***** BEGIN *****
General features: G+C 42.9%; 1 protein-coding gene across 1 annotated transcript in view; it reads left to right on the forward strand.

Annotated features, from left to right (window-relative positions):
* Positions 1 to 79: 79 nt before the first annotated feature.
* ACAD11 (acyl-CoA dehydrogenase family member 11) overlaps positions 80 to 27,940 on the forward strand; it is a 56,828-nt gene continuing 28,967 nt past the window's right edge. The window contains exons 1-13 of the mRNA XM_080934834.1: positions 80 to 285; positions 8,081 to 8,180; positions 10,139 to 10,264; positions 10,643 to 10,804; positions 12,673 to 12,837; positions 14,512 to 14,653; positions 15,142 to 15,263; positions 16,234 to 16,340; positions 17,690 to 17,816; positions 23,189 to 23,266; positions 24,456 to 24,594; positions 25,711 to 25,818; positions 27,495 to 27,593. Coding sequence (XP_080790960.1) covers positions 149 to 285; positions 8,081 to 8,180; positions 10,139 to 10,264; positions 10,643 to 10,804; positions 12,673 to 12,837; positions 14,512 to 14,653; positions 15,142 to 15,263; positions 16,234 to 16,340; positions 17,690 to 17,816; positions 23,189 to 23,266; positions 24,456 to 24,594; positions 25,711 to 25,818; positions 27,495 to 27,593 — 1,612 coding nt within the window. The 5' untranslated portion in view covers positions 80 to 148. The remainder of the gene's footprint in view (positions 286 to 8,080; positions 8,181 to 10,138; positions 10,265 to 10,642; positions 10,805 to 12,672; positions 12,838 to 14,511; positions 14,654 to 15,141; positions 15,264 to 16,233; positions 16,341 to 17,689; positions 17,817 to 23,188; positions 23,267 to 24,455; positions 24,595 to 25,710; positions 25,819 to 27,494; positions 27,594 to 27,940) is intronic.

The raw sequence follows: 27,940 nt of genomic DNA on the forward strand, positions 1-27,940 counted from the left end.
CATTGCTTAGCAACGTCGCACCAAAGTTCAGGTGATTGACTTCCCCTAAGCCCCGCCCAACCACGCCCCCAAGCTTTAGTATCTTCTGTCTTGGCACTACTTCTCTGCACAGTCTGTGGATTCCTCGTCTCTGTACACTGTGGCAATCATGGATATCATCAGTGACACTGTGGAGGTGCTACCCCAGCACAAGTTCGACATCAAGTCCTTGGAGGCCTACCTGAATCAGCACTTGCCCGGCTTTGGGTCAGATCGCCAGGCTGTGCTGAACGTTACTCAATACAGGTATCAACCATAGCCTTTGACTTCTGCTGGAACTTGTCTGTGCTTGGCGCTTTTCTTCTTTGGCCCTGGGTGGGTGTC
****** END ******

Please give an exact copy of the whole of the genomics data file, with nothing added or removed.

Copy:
General features: G+C 42.9%; 1 protein-coding gene across 1 annotated transcript in view; it reads left to right on the forward strand.

Annotated features, from left to right (window-relative positions):
* Positions 1 to 79: 79 nt before the first annotated feature.
* ACAD11 (acyl-CoA dehydrogenase family member 11) overlaps positions 80 to 27,940 on the forward strand; it is a 56,828-nt gene continuing 28,967 nt past the window's right edge. The window contains exons 1-13 of the mRNA XM_080934834.1: positions 80 to 285; positions 8,081 to 8,180; positions 10,139 to 10,264; positions 10,643 to 10,804; positions 12,673 to 12,837; positions 14,512 to 14,653; positions 15,142 to 15,263; positions 16,234 to 16,340; positions 17,690 to 17,816; positions 23,189 to 23,266; positions 24,456 to 24,594; positions 25,711 to 25,818; positions 27,495 to 27,593. Coding sequence (XP_080790960.1) covers positions 149 to 285; positions 8,081 to 8,180; positions 10,139 to 10,264; positions 10,643 to 10,804; positions 12,673 to 12,837; positions 14,512 to 14,653; positions 15,142 to 15,263; positions 16,234 to 16,340; positions 17,690 to 17,816; positions 23,189 to 23,266; positions 24,456 to 24,594; positions 25,711 to 25,818; positions 27,495 to 27,593 — 1,612 coding nt within the window. The 5' untranslated portion in view covers positions 80 to 148. The remainder of the gene's footprint in view (positions 286 to 8,080; positions 8,181 to 10,138; positions 10,265 to 10,642; positions 10,805 to 12,672; positions 12,838 to 14,511; positions 14,654 to 15,141; positions 15,264 to 16,233; positions 16,341 to 17,689; positions 17,817 to 23,188; positions 23,267 to 24,455; positions 24,595 to 25,710; positions 25,819 to 27,494; positions 27,594 to 27,940) is intronic.

The raw sequence follows: 27,940 nt of genomic DNA on the forward strand, positions 1-27,940 counted from the left end.
CATTGCTTAGCAACGTCGCACCAAAGTTCAGGTGATTGACTTCCCCTAAGCCCCGCCCAACCACGCCCCCAAGCTTTAGTATCTTCTGTCTTGGCACTACTTCTCTGCACAGTCTGTGGATTCCTCGTCTCTGTACACTGTGGCAATCATGGATATCATCAGTGACACTGTGGAGGTGCTACCCCAGCACAAGTTCGACATCAAGTCCTTGGAGGCCTACCTGAATCAGCACTTGCCCGGCTTTGGGTCAGATCGCCAGGCTGTGCTGAACGTTACTCAATACAGGTATCAACCATAGCCTTTGACTTCTGCTGGAACTTGTCTGTGCTTGGCGCTTTTCTTCTTTGGCCCTGGGTGGGTGTC